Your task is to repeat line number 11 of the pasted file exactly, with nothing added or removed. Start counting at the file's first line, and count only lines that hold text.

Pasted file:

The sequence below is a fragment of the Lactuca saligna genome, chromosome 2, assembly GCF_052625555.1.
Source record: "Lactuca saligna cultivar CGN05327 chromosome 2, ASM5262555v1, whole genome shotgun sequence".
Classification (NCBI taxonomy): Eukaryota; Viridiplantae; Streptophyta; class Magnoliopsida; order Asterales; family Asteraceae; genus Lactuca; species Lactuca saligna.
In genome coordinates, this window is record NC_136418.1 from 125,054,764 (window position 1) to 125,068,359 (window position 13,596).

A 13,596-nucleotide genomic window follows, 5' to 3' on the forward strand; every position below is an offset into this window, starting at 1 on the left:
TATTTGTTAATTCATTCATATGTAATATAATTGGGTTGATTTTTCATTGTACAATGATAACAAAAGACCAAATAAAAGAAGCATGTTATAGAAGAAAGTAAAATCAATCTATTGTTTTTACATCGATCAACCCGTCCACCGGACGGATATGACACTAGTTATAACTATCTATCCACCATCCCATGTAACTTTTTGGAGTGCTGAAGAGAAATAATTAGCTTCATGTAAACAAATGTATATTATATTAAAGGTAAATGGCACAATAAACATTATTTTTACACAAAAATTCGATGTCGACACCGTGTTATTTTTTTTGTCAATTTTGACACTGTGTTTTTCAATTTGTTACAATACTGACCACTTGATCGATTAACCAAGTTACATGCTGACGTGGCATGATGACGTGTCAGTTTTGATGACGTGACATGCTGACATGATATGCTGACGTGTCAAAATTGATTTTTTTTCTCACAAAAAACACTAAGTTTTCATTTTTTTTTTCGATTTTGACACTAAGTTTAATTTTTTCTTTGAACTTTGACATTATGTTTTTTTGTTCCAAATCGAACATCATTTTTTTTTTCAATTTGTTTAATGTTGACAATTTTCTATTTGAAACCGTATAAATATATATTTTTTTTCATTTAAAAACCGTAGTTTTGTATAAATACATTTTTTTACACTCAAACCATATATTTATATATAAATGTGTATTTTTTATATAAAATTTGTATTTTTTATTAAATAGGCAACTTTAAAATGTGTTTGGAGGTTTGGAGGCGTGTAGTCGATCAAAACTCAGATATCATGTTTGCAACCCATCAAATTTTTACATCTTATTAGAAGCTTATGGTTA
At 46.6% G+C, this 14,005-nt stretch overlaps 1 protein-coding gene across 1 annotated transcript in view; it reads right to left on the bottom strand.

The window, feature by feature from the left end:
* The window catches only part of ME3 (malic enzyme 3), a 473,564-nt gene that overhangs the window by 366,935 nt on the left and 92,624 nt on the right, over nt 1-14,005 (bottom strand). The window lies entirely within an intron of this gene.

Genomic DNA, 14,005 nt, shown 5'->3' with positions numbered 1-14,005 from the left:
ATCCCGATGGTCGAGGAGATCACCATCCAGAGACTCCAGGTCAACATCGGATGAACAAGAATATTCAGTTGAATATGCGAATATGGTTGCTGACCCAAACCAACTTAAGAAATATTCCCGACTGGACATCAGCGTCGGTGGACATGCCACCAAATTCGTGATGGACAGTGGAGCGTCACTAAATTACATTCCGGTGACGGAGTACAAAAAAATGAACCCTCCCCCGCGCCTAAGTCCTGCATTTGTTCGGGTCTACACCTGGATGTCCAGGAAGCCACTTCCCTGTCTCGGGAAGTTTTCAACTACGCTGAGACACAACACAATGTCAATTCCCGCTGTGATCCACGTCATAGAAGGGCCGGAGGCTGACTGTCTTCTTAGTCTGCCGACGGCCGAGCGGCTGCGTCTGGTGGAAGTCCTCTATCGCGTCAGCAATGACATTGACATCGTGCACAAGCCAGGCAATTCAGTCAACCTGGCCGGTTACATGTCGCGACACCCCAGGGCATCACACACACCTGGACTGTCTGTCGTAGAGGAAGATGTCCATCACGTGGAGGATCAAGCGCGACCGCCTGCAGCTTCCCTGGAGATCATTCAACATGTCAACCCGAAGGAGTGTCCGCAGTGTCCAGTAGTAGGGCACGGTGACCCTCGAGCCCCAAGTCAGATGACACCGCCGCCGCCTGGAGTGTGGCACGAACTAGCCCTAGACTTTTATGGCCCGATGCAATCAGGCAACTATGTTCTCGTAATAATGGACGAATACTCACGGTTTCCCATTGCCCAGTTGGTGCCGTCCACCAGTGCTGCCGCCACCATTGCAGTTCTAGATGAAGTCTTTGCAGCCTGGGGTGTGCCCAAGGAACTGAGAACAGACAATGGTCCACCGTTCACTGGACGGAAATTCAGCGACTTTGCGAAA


ATCCCGATGGTCGAGGAGATCACCATCCAGAGACTCCAGGTCAACATCGGATGAACAAGAATATTCAGTTGAATATGCGAATATGGTTGCTGACCCAAACCAACTTAAGAAATATTCCCGACTGGACATCAGCGTCGGTGGACATGCCACCAAATTCGTGATGGACAGTGGAGCGTCACTAAATTACATTCCGGTGACGGAGTACAAAAAAATGAACCCTCCCCCGCGCCTAAGTCCTGCATTTGTTCGGGTCTACACCTGGATGTCCAGGAAGCCACTTCCCTGTCTCGGGAAGTTTTCAACTACGCTGAGACACAACACAATGTCAATTCCCGCTGTGATCCACGTCATAGAAGGGCCGGAGGCTGACTGTCTTCTTAGTCTGCCGACGGCCGAGCGGCTGCGTCTGGTGGAAGTCCTCTATCGCGTCAGCAATGACATTGACATCGTGCACAAGCCAGGCAATTCAGTCAACCTGGCCGGTTACATGTCGCGACACCCCAGGGCATCACACACACCTGGACTGTCTGTCGTAGAGGAAGATGTCCATCACGTGGAGGATCAAGCGCGACCGCCTGCAGCTTCCCTGGAGATCATTCAACATGTCAACCCGAAGGAGTGTCCGCAGTGTCCAGTAGTAGGGCACGGTGACCCTCGAGCCCCAAGTCAGATGACACCGCCGCCGCCTGGAGTGTGGCACGAACTAGCCCTAGACTTTTATGGCCCGATGCAATCAGGCAACTATGTTCTCGTAATAATGGACGAATACTCACGGTTTCCCATTGCCCAGTTGGTGCCGTCCACCAGTGCTGCCGCCACCATTGCAGTTCTAGATGAAGTCTTTGCAGCCTGGGGTGTGCCCAAGGAACTGAGAACAGACAATGGTCCACCGTTCACTGGACGGAAATTCAGCGACTTTGCGAAA